My sister Lisa, a medical student hoping to specialize in women’s health, is on the board of IPPF (International Planned Parenthood Foundation), an organization that helps with maternal and women’s health in developing countries. They’re planning a trip to a maternal health clinic in Mexico this March, and Lisa and I hope to join them. We’ll be teaching them about prenatal care and women’s health, delivering medical supplies – and most likely learning a lot from them.

Yes, this trip is not all about helping the women – it’s about my need to travel and see what’s going on in the world – even if what’s going on over there might be a little tough to see. But why not try to make a little bit of a difference in the world while fulfilling your own dreams? After all, one of the best parts of charity is the reward of how good you feel after doing a little bit to help others.

So for my last post of 2011, let’s remember that while trying so hard to live out our own dreams, with a little bit of extra effort, we can help others who are less fortunate. Here are some links in case you’ve been inspired to help with maternal mortality – by donating to IPPF, Every Mother Counts, or CARE.

Happy New Year!

Dancing for Peace

Sometimes I love my job. Today is one of those days. I recently had the opportunity to take on a pro-bono client, a New York based organization called Dancing Classrooms, which teaches middle school aged children how to ballroom dance. (Was also the inspiration for the movie “Take the Lead” with Antonio Banderas)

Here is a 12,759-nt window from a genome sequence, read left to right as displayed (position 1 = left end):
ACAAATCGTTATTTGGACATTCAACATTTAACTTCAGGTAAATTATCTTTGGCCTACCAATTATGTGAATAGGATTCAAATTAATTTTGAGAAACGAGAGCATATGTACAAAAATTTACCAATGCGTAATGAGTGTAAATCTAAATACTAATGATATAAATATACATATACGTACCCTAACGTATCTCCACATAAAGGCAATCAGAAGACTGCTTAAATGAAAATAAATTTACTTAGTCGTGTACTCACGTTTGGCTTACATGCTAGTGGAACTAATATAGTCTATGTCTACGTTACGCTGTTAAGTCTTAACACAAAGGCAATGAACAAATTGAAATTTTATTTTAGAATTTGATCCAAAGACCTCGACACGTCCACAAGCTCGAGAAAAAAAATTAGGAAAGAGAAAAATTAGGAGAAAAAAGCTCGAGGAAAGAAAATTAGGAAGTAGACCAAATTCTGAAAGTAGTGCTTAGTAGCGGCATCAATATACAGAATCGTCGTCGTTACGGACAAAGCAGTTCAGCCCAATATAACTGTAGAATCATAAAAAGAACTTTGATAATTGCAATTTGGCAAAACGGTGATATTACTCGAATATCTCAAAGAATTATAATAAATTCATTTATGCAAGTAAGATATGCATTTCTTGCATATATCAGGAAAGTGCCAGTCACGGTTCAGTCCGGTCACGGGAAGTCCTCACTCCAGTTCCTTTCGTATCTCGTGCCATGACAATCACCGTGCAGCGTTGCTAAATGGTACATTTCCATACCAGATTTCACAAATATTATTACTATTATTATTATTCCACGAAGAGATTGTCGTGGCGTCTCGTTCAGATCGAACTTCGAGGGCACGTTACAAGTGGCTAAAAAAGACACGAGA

It wasn’t until our third or fourth call that I learned about this amazing project that Dancing Classrooms founder and renowned ballroom dancer Pierre Dulaine had created. Dulaine was born in Jaffa, Israel, to an Irish father and Palestinian mother. He took his Dancing Classrooms program over to his birthplace in the middle east, fulfilling his lifelong dream of teaching dance to Palestinian-Israeli and Jewish-Israeli children – together. His program forces the young people to meet each other face to face and work together to coordinate the steps involved in partner dancing. Dulaine had a documentary crew follow four children as they embarked on this program in Israel – you’ll be able to see it soon…but I can’t give away too many details yet.

These children, despite their cultural, religious and political differences, are now being introduced to each other in a way that enables them to work together at a young age. They actually make friends with one another through dance, movement, and cooperation.

Think dancing can save the world?

Me too.

Dreaming of…Kenya

Dreaming of...Kenya